The Century of Progress International Exposition, also known as the Chicago World’s Fair, took place from 1933 to 1934 and changed the life of composer Florence Price. It was for this international event that her first symphony was selected as one of the works for a celebratory Chicago Symphony Orchestra (CSO) concert conducted by Frederick Stock in June of 1933.
This event was a milestone: it was the first large-scale work by a Black woman performed by a major American orchestra.
In early May, some 89 years later, CSO music director Riccardo Muti returned to the music of Florence Price. Muti had planned the CSO’s first performances of her Symphony No. 3 for the spring of 2020, but those concerts were canceled due to the pandemic.
Florence Price was not only an American composer, she was a Chicago composer. She moved to Chicago from Little Rock, Arkansas in the 1920s and lived just north of Hyde Park in Bronzeville, where she sometimes worked as an organist when she wasn’t composing. She was the friend and teacher of Margaret Bonds.
These performances of her Symphony No. 3 were treated as a kind of celebration. Every concert was preceded by a free panel discussion of Florence Price (as well as her colleague and friend William Grant Still), followed by brief chamber recitals in both the Grainger Ballroom and the Rotunda at Symphony Center. This pre-concert attention to Price and her work was informative as well as entertaining and set the stage for a highly anticipated concert. Kudos to Symphony Center staff and volunteers who made this multi-event evening such a smooth and rewarding experience.
With all that build-up, Muti and the CSO did not disappoint. The opening movement, marked Andante—Allegro, is bursting with musical ideas, hopping joyfully from one thought to another. Muti deftly navigated the unexpected and complex shifts of mood and expression with flair, and teased out the blues-inspired elements. The second movement features a marvelous bassoon solo before it reaches dramatic conclusion.
The third movement is marked “Juba” for the African-American style of dance of that name. The music is arresting, with snazzy syncopation and almost endless energy. Muti and his orchestra filled the music with spunk and defiant jubilation. Price made extensive use of percussion (there were six percussionists plus a timpanist) and one of many highlights is the xylophone solo, which was rendered with striking power by Cynthia Yeh. The final movement’s stirring melodies were played with grand excitement. The audience loved it at the Saturday night performance, giving Muti and the CSO a standing ovation.
Before the Price symphony, which was the concluding work on the program, was a short work by Black composer William Grant Still. Price and Still grew up in the same Little Rock neighborhood and attended the same church. They eventually became life-long friends.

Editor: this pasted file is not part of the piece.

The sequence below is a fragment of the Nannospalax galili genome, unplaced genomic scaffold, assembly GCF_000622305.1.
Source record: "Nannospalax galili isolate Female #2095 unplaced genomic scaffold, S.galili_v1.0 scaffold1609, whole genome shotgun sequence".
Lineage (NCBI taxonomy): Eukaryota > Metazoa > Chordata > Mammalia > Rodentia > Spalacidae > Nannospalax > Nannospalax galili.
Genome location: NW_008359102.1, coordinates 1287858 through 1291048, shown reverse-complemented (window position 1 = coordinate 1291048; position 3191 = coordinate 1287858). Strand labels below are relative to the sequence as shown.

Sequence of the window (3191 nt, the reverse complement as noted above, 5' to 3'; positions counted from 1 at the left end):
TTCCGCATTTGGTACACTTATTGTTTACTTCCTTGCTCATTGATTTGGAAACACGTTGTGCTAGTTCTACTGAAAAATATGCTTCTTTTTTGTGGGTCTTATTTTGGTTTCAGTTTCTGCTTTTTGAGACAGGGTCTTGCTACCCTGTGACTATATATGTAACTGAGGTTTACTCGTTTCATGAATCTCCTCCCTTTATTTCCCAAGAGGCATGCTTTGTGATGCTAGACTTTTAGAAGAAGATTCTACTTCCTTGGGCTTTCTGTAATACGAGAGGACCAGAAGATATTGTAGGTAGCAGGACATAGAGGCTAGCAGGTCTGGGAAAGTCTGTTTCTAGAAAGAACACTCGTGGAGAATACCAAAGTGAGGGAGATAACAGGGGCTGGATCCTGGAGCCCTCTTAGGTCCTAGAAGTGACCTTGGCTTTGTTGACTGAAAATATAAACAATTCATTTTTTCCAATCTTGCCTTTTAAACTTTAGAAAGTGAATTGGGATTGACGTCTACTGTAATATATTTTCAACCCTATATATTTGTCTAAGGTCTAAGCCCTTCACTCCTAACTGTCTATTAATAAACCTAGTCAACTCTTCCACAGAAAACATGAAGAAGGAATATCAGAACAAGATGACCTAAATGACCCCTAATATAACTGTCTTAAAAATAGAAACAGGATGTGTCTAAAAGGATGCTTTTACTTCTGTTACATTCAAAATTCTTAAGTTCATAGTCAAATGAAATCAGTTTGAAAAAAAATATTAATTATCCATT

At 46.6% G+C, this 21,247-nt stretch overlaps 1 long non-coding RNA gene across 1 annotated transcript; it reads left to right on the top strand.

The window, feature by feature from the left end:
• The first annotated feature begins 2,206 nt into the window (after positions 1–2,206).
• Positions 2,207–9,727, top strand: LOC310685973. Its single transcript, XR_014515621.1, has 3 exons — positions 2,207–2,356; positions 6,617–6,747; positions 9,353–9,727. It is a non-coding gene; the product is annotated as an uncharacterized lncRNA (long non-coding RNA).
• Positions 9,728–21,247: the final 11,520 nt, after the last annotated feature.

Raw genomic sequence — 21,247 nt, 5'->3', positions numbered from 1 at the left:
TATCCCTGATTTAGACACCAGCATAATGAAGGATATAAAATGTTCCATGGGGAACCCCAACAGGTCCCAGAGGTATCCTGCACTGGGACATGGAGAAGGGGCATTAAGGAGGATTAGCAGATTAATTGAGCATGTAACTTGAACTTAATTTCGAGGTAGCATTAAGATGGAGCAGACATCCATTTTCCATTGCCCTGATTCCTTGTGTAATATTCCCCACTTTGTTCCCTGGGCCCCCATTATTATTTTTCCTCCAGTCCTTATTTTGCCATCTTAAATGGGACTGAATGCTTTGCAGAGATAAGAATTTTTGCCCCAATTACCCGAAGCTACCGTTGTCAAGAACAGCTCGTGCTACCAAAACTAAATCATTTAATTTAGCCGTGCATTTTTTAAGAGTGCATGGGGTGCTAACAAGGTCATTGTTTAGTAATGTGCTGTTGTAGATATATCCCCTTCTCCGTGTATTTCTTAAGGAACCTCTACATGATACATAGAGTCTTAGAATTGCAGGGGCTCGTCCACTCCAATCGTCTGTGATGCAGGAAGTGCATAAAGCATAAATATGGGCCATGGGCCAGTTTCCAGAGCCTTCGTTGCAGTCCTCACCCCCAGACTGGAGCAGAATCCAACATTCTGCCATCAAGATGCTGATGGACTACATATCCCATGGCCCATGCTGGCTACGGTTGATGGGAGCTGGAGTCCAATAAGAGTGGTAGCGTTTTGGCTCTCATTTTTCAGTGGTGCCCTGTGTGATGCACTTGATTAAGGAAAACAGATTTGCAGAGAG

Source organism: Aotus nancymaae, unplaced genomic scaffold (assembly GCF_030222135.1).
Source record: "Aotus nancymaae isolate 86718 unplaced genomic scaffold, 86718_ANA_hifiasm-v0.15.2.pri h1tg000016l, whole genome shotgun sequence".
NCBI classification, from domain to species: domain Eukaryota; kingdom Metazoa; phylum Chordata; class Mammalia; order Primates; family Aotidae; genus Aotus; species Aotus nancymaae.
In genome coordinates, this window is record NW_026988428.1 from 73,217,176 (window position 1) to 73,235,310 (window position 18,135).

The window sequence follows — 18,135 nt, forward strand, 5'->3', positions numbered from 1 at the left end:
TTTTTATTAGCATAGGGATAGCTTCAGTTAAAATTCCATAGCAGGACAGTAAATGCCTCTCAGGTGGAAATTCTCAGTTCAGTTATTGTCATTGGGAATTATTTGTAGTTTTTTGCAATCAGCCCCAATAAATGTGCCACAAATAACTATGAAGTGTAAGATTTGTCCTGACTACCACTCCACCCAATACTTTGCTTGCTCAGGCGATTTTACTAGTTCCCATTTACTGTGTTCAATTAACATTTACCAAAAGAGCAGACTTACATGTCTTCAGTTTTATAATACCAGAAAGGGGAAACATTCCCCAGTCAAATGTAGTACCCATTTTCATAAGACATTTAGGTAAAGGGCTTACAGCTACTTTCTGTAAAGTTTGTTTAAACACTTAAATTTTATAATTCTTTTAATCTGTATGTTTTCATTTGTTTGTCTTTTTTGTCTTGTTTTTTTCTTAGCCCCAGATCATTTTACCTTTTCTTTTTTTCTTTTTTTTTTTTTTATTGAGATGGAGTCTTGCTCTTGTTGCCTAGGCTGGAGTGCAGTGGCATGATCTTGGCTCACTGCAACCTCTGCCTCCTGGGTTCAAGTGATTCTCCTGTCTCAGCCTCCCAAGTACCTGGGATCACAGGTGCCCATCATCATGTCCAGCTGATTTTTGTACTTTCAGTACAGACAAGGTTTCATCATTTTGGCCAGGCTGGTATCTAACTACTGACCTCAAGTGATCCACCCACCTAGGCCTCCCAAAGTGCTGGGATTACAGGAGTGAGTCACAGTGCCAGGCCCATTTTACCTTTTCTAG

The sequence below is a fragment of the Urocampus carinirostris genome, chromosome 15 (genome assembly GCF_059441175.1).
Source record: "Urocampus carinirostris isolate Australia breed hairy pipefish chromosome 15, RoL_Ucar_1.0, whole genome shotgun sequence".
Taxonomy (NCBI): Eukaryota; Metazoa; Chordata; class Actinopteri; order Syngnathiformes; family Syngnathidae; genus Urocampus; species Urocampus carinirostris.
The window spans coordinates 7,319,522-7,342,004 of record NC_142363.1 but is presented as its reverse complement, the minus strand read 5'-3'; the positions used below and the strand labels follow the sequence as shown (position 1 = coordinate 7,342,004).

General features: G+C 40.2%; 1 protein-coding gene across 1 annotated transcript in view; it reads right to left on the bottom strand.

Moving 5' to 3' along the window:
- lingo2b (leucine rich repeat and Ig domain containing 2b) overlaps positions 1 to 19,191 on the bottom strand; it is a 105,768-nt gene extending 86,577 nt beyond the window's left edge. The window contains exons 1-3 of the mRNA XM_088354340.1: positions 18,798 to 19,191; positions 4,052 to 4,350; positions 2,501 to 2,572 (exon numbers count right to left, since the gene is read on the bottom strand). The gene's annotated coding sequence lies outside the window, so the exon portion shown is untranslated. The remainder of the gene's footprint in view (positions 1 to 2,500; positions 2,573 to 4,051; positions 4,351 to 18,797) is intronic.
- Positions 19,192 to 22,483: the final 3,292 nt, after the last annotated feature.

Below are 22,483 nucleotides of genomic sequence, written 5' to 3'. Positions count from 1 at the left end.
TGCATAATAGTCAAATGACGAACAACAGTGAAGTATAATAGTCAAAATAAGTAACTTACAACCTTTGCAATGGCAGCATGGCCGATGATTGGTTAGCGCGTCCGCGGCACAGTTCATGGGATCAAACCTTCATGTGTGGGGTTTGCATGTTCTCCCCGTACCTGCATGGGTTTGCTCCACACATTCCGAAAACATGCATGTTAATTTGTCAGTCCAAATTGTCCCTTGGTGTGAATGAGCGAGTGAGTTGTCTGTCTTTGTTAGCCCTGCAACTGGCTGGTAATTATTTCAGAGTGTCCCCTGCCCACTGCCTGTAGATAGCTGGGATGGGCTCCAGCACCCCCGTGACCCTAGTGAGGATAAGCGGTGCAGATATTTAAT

Still was a trailblazer for Black composers, having achieved a wide number of firsts. He was the first person of color to: have a large work performed by a major American orchestra, to conduct a major American orchestra, to conduct a symphony orchestra in the Deep South, to have an opera performed by a major American company, to have an opera televised, and to conduct on national radio.
The work selected for this concert was Still’s “Mother and Child” in a string orchestra version of what was originally composed for violin and piano. Muti presided over a polished performance, with a shiny, silky sound. The blossoming phrases brought out the tenderness of the music. There were serene moments that dissolved into wistfulness. This short work was both moving and beautiful.
I believe that Muti wanted to honor these two featured composers and to do so he paired them with two works by Beethoven, one of the most talented and most well-known of classical composers. In essence, he signaled to the audience that Price and Still belong among the greats.
The concert opened with the Egmont Overture, with Muti drawing out both the tense urgency and the heroic triumph.
This was followed by a splendid performance of Beethoven’s Symphony No. 4. The pensive opening moments smoldered before exploding into action. Muti offered a graciously subdued second movement, which featured deliciously delicate pizzicato and expressive phrasing. The Scherzo was buzzing with percussive power while the concluding movement was imbued with crisp, brisk playing that served Beethoven well.
It was a splendid performance and attendance was excellent. As you made your way to the exit you could hear nothing but praise for the music, for the performance, and for the evening. It was nothing short of a great success. Just what one would wish for Florence Price.